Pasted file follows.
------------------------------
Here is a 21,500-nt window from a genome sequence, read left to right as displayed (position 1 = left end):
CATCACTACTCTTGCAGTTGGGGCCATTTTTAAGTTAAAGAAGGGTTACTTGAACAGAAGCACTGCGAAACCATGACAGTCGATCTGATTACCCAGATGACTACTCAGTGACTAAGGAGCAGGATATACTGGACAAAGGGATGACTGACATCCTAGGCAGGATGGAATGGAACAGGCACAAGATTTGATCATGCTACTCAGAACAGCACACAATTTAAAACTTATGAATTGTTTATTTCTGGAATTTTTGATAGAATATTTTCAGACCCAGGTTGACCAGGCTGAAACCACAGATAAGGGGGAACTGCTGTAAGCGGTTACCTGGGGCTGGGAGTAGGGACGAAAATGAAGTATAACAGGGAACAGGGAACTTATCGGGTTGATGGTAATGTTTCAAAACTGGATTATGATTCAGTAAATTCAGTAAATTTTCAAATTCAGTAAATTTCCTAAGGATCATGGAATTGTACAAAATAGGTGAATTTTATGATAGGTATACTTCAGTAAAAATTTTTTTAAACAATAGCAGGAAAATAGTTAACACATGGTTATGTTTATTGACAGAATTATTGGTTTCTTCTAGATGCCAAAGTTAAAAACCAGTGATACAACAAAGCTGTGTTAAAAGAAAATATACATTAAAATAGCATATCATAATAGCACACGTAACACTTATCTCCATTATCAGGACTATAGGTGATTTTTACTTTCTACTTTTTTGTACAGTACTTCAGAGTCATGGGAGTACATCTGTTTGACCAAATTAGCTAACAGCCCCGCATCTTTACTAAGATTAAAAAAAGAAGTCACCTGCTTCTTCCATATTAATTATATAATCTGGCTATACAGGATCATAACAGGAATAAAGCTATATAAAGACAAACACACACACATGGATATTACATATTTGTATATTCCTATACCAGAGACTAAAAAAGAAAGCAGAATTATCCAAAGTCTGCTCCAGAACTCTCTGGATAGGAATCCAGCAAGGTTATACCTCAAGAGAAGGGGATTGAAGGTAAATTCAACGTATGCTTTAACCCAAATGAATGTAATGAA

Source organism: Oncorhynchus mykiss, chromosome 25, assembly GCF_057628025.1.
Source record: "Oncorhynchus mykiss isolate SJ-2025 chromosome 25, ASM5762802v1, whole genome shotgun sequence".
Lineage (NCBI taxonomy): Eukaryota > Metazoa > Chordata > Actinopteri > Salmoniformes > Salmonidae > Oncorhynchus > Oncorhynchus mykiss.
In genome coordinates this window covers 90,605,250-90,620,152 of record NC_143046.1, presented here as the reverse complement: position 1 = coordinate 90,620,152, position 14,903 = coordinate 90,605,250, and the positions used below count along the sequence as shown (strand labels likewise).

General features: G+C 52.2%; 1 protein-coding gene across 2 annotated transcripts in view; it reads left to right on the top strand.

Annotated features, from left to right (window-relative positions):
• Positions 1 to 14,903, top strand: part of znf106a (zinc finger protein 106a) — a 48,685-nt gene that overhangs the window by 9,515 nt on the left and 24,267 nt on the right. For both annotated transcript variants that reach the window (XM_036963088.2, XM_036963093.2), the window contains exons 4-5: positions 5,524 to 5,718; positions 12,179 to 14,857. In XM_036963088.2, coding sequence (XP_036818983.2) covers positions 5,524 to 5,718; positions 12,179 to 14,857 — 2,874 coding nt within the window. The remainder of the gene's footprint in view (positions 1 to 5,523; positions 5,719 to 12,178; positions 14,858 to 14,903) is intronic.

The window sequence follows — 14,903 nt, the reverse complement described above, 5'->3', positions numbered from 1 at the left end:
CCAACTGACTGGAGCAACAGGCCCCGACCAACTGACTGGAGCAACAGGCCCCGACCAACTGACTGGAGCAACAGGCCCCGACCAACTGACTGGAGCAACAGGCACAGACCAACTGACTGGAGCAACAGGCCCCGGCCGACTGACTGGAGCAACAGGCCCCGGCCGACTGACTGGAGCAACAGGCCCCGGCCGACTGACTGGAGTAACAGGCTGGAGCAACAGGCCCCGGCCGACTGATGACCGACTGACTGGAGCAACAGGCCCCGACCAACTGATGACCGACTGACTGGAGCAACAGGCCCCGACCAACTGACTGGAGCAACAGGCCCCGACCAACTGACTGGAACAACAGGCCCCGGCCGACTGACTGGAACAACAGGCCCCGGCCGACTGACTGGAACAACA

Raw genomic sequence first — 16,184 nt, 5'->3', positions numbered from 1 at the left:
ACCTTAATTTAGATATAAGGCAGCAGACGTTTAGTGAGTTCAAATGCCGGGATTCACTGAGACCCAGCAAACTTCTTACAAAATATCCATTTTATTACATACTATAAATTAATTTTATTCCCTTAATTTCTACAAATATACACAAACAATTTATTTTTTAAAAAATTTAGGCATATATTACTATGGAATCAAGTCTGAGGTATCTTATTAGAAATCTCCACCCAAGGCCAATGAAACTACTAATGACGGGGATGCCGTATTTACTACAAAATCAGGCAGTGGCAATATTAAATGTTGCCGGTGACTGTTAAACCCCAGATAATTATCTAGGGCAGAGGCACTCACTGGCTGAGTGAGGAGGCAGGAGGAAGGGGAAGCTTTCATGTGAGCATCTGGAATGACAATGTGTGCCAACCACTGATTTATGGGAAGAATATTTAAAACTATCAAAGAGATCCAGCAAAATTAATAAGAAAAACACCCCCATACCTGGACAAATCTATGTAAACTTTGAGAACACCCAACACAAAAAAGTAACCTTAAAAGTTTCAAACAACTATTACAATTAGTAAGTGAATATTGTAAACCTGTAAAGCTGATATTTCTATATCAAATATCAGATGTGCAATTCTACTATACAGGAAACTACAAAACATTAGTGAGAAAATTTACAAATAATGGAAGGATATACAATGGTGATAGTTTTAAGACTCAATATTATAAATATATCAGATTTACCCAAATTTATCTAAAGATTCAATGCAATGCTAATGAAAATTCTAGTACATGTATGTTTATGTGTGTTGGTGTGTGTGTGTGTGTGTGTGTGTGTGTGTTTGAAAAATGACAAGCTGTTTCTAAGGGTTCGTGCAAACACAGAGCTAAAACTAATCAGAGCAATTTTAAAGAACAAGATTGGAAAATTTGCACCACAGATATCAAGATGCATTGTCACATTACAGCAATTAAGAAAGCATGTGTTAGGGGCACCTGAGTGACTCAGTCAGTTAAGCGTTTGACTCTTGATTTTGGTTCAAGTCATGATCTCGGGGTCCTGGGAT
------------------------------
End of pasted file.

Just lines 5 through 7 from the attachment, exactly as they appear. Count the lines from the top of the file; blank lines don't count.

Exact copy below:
Lineage (NCBI taxonomy): Eukaryota > Metazoa > Chordata > Actinopteri > Salmoniformes > Salmonidae > Oncorhynchus > Oncorhynchus mykiss.
In genome coordinates this window covers 90,605,250-90,620,152 of record NC_143046.1, presented here as the reverse complement: position 1 = coordinate 90,620,152, position 14,903 = coordinate 90,605,250, and the positions used below count along the sequence as shown (strand labels likewise).

General features: G+C 52.2%; 1 protein-coding gene across 2 annotated transcripts in view; it reads left to right on the top strand.